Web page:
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My wife the DVM is sitting here next to me and she has no definate explanation however she has some ideas.
1. Possibly the deer has some sort of ligament/tendon disorder which is causing an incorrect flexion of the foot and therefore causing improper wear of the foot/I.E, not able to trim his hooves on the ground.
2. It may be a simple case of the ground this buck lived on was soft enough to prevent normal hoof wear.
3. She does not think that it is anything to worry about as far consumption of the meat as long as he had no other signs of disease.
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Old November 27, 2001, 12:05 PM   #14
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obviously a lack of two things: 1) thumbs, greatly hindering the ability to use 2) toenail clippers.
Sorry couldn't resist.
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Old November 27, 2001, 12:40 PM   #15
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This poor animal was obviously handicapped, and you should be ashamed for taking it.

On second thought, you should be commended for putting it out of its misery. I'm sure it was teased by all the other deer.
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Old November 27, 2001, 02:18 PM   #16
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you'se guys have never seen an Appalacian skiing Whitetail before?
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Old November 27, 2001, 02:20 PM   #17
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notice how the back "dew claws" are long too?

i don't think this is "lack of wear" related
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Old November 27, 2001, 03:06 PM   #18
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It does look like an equine condition called "founder" which is caused when the horses' system is overloaded with too much grain at one time or consumes too much lush green forage. If it is "founder", this animal should have been barely able to walk and would have been in constant pain. You've probably done him a favor.

A wild stallion will take his herd into a stream or river to stand for a while to soften the hooves. He'll then take them into rough terrain to wear off the excess foot. Thats one reason we use a Farrier or Blacksmith on domestic horses. They don't have option of wearing down their own feet.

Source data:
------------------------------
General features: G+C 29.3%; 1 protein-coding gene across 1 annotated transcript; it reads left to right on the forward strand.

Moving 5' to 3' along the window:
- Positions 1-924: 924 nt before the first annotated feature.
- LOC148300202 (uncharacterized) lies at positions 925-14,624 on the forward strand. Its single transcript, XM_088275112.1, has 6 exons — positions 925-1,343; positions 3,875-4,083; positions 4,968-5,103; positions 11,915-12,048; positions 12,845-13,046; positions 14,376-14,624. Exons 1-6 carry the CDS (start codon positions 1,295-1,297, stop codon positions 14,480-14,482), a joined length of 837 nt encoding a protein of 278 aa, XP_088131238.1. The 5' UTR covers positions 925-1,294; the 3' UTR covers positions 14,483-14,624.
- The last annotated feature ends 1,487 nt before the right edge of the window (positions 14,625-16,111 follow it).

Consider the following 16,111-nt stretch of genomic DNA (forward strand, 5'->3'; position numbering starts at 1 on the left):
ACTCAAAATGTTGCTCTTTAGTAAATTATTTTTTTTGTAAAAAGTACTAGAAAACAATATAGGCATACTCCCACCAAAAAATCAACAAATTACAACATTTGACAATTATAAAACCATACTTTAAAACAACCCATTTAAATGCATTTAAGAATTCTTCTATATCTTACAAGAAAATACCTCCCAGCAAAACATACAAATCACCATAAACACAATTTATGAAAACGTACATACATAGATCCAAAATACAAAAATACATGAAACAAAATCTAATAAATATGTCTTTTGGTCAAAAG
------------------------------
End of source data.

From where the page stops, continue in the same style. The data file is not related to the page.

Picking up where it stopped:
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Old November 27, 2001, 03:29 PM   #19
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http://www.dnr.state.wi.us/org/land/...emmorhagic.htm
http://www.conservation.state.mo.us/...er/disease.htm

eek!:

http://www.deer-uk.com/aladdin's_slippers.htm
Roger Lambert, Department of Zoology, University of Aberdeen

What you are seeing in the photograph to the right is the result of a very small genetic error in the animal's genome when it was conceived. i.e. the genetic blueprint was fine, except one gene was ever so slightly corrupted. What then happens, is when the cells concerned with foot growth and development divide, as old ones die off, the new cells become more and more corrupt. In this case the balance of the bio-chemicals that control cell growth in the feet are completely out of balance as a result of an ever so slightly faulty gene. Usually, in roe deer, because they are genetically what we call polymorphic, (they keep their options open and can change genetically slightly between generations) genetic abnormalities are rare. Roe deer also have a high level of heterozygosity (genetic fitness) which gives the species a selective advantage. A deformity like this could also be the result of a recessive gene as a result of in-breeding within the population. Over successive generations the abnormality becomes more and more dominant, the eventual result is that genetic line eventually dying out because they cannot adapt to the abnormality (Darwinian theory i.e. 'survival of the fittest').
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Old November 27, 2001, 04:09 PM   #20
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dz!
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Old November 27, 2001, 04:26 PM   #21
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dz,

Thanks for the great follow-up. Doesn't sound like HD, as this deer was big and otherwise appeared healthy (no visible mouth or tongue ulcers); nor did it appear to be in pain as it walked (but what do I know about deer pain?). A genetic error makes sense.

Thanks again!